COM June 2004

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A Single Radiolucent Lesion in the Anterior Mandible

Dolphine Oda, BDS, MSc
doda@u.washington.edu

Contributed by
Dr. Rick Edwards, Federal Way Oral Surgery

Case Summary and Diagnostic Information

This is a 16-year old white male referred by the orthodontist to the Oral Surgeon to evaluate a single radiolucent lesion in the anterior mandible. It was discovered during routine radiographic evaluation by his orthodontist. The lesion was asymptomatic; there was no swelling or pain.

Diagnostic Information Available

History of present Illness

This is a 16-year old white male referred by the orthodontist to the Oral Surgeon to evaluate a single radiolucent lesion in the anterior mandible. It was discovered during routine radiographic evaluation by his orthodontist. The lesion was asymptomatic; there was no swelling or pain. 

Medical History

His past medical history and family history were non-contributory. The patient and his mother did not recall an event that could have led to this lesion, such as history of trauma to the area. The patient was not on any medications.

Clinical and Radiographic Findings

The clinical examination revealed no evidence of swelling or pain. Radiographic findings were positive for a well-defined and partially corticated 1 X 2 cm unilocular radiolucency at the apex of teeth #s 22-23 (Figure 1). The lamina dura and periodontal ligament of these two teeth were intact and the teeth were vital. The patient also had a developed crown of teeth #s 1 and 16 surrounded by a dental follicle.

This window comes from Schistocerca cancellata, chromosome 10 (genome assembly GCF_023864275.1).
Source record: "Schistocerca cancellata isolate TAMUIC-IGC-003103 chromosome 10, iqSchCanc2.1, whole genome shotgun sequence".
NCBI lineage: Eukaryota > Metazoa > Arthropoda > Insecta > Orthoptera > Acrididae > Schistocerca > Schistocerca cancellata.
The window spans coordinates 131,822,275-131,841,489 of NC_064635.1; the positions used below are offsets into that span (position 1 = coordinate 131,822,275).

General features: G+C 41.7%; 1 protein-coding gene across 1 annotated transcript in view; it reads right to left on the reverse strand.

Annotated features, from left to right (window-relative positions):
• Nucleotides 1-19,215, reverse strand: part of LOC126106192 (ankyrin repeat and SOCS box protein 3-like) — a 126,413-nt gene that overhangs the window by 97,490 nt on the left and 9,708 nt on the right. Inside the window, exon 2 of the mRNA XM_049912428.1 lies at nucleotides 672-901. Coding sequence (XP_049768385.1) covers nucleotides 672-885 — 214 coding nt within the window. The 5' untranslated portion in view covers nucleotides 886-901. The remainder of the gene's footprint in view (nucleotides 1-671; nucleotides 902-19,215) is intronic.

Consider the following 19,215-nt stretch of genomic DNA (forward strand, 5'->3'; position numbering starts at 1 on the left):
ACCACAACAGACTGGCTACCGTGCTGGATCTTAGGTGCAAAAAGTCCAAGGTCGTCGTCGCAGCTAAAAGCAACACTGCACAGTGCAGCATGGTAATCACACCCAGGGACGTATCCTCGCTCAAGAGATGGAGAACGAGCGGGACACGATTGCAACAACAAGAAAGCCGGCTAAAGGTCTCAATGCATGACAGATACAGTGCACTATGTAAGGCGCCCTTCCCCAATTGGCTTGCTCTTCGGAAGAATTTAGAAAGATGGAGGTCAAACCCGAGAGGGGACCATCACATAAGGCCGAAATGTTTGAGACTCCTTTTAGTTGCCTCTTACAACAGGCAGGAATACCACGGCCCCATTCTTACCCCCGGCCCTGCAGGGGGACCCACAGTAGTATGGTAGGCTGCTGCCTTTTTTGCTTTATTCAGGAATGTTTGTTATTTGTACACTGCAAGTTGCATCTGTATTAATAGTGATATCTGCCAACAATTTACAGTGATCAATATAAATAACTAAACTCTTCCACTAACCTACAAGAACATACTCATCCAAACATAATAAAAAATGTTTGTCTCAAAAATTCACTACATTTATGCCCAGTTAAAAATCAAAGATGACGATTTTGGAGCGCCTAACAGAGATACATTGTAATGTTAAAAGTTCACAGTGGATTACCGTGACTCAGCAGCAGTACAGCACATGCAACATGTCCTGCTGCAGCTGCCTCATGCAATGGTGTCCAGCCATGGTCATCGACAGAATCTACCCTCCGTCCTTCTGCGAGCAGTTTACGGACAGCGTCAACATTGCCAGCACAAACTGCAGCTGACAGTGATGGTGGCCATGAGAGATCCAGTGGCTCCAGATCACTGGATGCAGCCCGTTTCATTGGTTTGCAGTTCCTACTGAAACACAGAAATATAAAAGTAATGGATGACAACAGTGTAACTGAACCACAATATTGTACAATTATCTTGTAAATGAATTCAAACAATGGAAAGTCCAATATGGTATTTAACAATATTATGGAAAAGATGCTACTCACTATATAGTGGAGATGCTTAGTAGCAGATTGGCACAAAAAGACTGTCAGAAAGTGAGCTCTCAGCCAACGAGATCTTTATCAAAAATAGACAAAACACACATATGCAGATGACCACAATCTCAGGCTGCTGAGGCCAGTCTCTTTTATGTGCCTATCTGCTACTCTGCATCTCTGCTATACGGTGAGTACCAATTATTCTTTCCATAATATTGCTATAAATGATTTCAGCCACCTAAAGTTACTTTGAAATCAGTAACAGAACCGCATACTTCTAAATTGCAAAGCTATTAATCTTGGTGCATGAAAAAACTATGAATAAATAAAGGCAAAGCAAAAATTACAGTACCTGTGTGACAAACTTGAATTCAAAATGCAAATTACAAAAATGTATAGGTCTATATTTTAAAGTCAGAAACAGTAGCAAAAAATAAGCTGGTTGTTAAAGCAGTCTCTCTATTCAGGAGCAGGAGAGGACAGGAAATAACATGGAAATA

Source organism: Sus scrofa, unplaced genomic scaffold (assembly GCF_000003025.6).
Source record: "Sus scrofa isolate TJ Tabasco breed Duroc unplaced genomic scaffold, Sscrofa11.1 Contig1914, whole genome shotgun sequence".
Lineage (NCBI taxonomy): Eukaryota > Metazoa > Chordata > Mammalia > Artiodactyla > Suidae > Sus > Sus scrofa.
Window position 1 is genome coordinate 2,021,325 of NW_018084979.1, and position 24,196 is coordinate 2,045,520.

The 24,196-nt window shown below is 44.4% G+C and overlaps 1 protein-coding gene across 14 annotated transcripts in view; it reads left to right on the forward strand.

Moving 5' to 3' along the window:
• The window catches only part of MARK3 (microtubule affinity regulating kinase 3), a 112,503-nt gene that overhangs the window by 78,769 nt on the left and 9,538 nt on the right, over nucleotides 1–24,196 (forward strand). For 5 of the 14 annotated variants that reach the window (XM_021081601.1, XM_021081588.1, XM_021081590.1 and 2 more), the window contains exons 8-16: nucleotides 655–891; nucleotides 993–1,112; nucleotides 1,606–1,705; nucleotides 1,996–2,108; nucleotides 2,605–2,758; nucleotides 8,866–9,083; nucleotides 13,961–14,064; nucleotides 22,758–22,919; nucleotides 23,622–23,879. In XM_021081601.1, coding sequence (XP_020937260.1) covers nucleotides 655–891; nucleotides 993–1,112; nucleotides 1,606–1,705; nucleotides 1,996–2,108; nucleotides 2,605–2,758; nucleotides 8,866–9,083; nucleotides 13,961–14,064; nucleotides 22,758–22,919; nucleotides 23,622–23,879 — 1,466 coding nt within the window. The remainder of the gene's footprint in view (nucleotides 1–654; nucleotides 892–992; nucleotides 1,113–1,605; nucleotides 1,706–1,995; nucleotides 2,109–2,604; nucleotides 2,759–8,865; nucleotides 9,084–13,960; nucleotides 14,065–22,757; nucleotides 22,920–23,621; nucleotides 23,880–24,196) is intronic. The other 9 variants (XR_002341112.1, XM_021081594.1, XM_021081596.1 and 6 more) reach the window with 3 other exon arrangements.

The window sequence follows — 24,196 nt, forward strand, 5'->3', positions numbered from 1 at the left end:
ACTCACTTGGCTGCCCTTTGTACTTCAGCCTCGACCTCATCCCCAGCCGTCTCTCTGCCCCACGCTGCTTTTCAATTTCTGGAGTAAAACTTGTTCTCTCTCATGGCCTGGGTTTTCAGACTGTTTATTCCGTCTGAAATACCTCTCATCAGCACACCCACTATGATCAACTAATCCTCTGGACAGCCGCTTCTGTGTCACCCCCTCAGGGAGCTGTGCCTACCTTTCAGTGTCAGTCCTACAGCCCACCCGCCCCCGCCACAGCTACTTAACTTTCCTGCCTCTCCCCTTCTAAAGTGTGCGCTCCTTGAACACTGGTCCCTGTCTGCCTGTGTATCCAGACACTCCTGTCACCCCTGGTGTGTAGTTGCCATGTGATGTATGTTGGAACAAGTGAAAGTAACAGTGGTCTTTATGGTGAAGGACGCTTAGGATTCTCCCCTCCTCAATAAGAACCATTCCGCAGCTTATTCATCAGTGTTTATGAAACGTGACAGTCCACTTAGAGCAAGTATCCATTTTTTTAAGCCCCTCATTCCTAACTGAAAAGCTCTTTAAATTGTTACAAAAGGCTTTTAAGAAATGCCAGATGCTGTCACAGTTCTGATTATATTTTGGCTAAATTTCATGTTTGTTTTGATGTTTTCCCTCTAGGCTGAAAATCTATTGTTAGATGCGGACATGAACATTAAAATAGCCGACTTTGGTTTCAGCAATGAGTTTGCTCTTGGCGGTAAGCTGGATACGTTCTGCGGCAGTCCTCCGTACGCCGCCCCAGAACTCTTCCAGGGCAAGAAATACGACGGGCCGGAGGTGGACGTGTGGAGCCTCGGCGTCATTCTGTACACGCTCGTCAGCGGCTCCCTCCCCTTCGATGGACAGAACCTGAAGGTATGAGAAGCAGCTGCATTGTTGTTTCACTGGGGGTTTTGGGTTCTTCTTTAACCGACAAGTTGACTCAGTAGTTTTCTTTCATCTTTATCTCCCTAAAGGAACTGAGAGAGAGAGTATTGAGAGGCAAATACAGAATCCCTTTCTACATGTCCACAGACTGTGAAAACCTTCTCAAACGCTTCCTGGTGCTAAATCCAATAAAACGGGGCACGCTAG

Figure 1. Panoramic view at first presentation demonstrating a well-demarcated, round and unilocular radiolucency at the apices of teeth #s 22 and 23. Notice the developed crowns of teeth #s 1 and 16 each surrounded by a dental follicle.

Excisional Biopsy

The excisional biopsy revealed small fragments of bone and fibrous connective tissue. Bone comprises the bulk of the specimen, is viable, and is both reparative and lamellar in type (Figure 3). The bony fragments contain spaces filled with loose and vascular fibrous connective tissue (Figure 4). Note that clusters of extravasated erythrocytes are also present .

Figure 3. Low power (x100) histology shows small fragments of lamellar bone with viable osteocytes and small fragments of loose and vascular connective tissue within small spaces and around the bony fragments. 

Figure 4. Higher power (x200) histology shows lamellar bone and loose fibrous connective tissue.

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